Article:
Mr. Calaski wouldn’t reveal the full details of Mr. Schiphorst’s misdoings, preferring to save them for the presentation. But he was willing to speak in general terms about the sort of espionage in which some of the Bundists indulged.
“If you look at the history of espionage, if you’re going to steal military secrets, you look for someone who works for a defense contractor,” he said. “Or if you’re going to spread propaganda, you’ll look for someone who has connections to the community.” The Bund provided a ready resource of such people.
Sometimes, it was as simple as passing the local news on to Germany.
“Here’s an example I was able to get from reading the interrogations of downed U.S. flyers in Germany. Let’s say a local paper reports that John Smith was shot down over Germany, and that his mother Joan and father George were pretty upset. That local information might be read by somebody like Carl Schiphorst and that information might be transmitted via shortwave radio or other means to Germany. That information can be used against the downed pilot during interrogation. Imagine you hear from your interrogators: ‘Your mother Joan is very upset about you.’”
The same Glen Rock police blotter that reports the FBI interview with Mr. Schiphorst tells that “another man with a German name turned in his shortwave radio and registered with the police department,” Mr. Calaski said.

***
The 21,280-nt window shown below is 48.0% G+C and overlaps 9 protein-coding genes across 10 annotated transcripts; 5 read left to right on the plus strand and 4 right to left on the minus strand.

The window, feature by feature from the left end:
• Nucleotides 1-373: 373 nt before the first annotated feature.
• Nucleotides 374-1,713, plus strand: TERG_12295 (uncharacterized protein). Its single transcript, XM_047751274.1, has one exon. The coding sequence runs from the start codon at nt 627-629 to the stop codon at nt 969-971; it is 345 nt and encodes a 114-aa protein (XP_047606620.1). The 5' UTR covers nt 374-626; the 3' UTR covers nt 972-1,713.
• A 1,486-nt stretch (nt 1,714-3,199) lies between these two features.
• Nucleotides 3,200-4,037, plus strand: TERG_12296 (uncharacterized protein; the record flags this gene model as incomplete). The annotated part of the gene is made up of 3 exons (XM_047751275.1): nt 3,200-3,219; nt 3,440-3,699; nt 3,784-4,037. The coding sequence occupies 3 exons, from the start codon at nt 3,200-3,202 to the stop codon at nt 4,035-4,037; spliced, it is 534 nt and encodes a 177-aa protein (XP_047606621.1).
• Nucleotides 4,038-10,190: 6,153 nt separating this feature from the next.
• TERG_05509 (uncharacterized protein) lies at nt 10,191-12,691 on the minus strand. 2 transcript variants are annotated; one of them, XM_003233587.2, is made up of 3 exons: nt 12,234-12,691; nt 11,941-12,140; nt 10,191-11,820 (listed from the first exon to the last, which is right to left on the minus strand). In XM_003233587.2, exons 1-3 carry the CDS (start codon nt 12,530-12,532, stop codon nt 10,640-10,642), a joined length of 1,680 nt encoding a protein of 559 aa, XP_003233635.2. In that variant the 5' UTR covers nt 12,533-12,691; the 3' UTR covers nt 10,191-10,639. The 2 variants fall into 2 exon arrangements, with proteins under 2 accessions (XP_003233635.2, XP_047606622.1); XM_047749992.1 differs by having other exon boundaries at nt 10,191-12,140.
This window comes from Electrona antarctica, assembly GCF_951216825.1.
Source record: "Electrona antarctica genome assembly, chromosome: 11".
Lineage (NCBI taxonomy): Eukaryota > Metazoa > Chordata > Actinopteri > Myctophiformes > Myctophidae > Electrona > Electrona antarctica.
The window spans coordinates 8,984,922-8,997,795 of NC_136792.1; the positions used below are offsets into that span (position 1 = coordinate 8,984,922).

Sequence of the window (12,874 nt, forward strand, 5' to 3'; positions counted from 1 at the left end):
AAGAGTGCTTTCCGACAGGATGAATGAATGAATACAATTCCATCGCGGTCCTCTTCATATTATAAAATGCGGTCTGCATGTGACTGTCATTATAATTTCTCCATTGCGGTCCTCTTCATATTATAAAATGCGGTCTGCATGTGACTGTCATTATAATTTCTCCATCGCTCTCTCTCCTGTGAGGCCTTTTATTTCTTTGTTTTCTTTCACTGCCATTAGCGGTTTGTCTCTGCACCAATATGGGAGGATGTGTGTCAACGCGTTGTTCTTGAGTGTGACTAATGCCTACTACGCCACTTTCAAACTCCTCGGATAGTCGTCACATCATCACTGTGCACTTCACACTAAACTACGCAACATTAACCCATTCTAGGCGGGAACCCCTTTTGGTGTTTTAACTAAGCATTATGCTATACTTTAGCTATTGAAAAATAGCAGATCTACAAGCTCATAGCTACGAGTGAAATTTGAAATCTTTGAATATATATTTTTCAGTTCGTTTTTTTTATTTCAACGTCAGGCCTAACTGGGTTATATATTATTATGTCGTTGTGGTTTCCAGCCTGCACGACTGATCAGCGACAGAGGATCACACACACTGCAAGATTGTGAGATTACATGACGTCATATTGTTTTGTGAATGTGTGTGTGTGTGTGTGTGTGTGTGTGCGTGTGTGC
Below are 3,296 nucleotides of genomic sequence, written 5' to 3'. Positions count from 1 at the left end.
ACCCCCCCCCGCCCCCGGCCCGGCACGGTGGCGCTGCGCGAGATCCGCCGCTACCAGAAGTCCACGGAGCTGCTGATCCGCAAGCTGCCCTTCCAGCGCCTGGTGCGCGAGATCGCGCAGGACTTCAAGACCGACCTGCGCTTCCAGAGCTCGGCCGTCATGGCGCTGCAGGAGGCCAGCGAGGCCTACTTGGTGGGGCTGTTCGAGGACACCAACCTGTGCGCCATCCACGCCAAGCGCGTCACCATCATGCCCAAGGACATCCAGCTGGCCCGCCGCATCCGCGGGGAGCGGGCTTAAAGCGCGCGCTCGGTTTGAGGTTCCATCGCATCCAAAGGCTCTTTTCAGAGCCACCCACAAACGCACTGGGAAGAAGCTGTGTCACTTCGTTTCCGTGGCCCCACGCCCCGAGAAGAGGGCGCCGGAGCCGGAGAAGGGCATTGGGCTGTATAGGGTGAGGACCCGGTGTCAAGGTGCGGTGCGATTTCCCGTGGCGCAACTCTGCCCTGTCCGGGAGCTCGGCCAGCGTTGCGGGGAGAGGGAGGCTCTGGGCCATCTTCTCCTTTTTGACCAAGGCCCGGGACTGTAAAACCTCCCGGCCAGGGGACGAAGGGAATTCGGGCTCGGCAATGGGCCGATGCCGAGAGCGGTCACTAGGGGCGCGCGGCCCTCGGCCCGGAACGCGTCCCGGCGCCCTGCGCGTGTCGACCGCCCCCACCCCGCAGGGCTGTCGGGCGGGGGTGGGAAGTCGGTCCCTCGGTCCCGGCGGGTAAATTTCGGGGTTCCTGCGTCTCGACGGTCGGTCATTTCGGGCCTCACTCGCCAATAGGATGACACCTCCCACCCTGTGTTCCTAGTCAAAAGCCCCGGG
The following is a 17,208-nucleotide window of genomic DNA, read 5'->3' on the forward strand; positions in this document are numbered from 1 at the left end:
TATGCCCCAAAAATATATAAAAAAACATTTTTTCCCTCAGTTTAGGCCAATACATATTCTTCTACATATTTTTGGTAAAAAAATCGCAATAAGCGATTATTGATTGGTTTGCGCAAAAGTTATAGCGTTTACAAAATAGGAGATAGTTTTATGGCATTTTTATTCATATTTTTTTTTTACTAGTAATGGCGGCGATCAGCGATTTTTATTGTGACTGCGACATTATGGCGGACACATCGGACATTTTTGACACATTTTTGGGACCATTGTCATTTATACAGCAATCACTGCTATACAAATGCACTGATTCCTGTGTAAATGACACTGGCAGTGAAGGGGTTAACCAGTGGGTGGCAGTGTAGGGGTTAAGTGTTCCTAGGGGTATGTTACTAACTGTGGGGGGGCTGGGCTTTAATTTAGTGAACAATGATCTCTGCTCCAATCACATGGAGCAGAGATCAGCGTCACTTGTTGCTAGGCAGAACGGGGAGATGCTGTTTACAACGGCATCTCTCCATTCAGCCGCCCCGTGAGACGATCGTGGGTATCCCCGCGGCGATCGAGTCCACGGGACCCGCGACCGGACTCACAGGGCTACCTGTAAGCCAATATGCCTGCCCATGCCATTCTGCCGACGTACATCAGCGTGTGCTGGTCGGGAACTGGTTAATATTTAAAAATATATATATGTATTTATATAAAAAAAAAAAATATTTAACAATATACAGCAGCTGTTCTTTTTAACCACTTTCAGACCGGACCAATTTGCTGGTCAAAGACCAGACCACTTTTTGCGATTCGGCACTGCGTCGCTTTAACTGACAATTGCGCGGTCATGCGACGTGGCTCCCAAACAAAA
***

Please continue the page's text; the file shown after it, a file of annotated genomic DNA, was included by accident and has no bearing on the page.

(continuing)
Mr. Schiphorst “is a great vehicle to tell the larger story,” Mr. Calaski said. “Everyone knows about the treatment of Japanese Americans during World War II and their internment in camps. Not a lot of people know about the internment of German Americans. Carl Schiphorst and his family were interned in internment camps in the United States. They were at Ellis Island for a while, and then in Crystal City, Texas. There were German Americans there, German nationals there, Japanese Americans there.”
What was it like talking to Mr. Schiphorst’s relatives?
“They were okay speaking with me,” Mr. Calaski said. “They obviously had a negative view as to what his beliefs were. They didn’t agree with the beliefs.”
So: Were there actual Bund meetings in Glen Rock?
“The evidence suggests there were. I have newspaper articles with witnesses who said there were meetings at the Schiphorst residents that included Bund uniforms and that there were Nazi flags.
“I also have a first-hand account from a former resident of Glen Rock. He said he remembers as a 12-year-old boy riding his bicycle one summer day when he passed a backyard barbecue with Nazi swastika flags hanging like we would hang an American flag at a barbecue.
“He explained where this was. I don’t have any information that this house had a connection to the Bund. I’m still researching.”
Who: Historian James Calaski
What: “The Nazi Spy from Glen Rock”
When: Thursday, May 10, 7 p.m.
Where: Senior Source, The Shops at Riverside, Hackensack (upper level, near Bloomingdale’s Furniture)
How much: $15; $10 for seniors
Advance tickets: bit.ly/seniorsource